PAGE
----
Basketball as we currently know it didn't exist in the 1990s. Yes, the object of the game was still to put the ball in the hoop. Yes, the team that had the most points after 48 minutes was declared the winner. Yes, teams still had five guys a side.
But it wasn't the same game. Today's game is fast, guard-driven, perimeter-oriented, spacing-infested, chaotic. Outside shooting is the most important offensive skill; lateral quickness and length tie for the most essential defensive one. The 1990s' game, on the other hand, was everything today's game is not. It was slow, post-oriented, physical, structured. If you were big and/or tall, you had a huge advantage.
This is why many find Michael Jordan's dominance in that era even more remarkable. Jordan succeeded during a period where the deck was stacked against guards. He soared over his taller enemies, taking special glee in dethroning Patrick Ewing. This has led that same school of thought to suggest that Jordan would have it easier today, that he'd take advantage of the extra space not being cramped by behemoths and physical hand-checking defenders.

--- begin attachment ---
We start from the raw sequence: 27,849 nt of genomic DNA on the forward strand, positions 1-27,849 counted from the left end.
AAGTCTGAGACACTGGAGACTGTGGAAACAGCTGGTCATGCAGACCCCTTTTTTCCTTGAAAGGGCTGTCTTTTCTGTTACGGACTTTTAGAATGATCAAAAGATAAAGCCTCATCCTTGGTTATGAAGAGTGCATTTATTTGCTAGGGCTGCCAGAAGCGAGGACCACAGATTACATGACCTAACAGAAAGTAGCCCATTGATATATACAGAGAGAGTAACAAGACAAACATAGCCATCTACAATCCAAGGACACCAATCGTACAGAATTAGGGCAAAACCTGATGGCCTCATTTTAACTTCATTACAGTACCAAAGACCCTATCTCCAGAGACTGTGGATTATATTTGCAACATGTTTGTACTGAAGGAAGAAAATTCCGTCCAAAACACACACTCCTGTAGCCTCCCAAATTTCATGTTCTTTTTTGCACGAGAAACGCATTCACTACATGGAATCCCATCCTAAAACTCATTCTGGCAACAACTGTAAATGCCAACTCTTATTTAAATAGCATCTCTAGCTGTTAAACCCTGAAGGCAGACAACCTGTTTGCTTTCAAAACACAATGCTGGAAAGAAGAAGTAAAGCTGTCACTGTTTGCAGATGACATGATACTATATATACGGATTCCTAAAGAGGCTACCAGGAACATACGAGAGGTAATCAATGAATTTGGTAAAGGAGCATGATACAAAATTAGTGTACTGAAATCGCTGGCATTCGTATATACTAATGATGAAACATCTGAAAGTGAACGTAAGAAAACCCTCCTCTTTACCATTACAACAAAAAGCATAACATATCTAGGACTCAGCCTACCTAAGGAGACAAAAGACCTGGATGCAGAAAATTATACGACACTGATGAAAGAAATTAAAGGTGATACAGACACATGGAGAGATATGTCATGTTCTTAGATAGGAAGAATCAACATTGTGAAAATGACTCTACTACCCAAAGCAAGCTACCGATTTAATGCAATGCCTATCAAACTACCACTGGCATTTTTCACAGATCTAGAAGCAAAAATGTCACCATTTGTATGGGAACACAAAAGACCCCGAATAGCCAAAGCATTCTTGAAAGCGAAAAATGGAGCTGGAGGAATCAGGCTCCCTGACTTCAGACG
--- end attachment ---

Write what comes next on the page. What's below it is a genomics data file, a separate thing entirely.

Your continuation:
But that'd be too simple. Would Jordan really dominate in today's game? In contrast, would LeBron James really struggle in Jordan's era?
Andrew D. Bernstein/NBA
Ever notice the way point guards used to back their way down the court, using their wide posteriors as a way to shield off defenders? Ever notice how only 38-year-old Andre Miller ever does that anymore? It's because of hand-checking, which allowed defenders to stick their forearms into their man's chest to impede their progress towards the rim. With that kind of advantage, the best way to prevent defenders from poking at the ball was to make them hand-check the back.
Oh, sure, it technically wasn't allowed. The league tried outlawing the practice several times to no avail. In 1978 -- yes, 1978 -- the league said if hand-checking impeded a player's forward progress, it was to be prohibited using "rigid enforcement." That didn't work. After a particularly ugly Finals in 1994, the league tried again, outlawing all hand-checking that happened from the baseline to the opposing three-point line. That somewhat alleviated the problem, but the game was still as physical as ever in the frontcourt. It was only in 2004, when the league disallowed any arm contact on drives and added a new defensive three-second rule, that hand-checking was truly eradicated.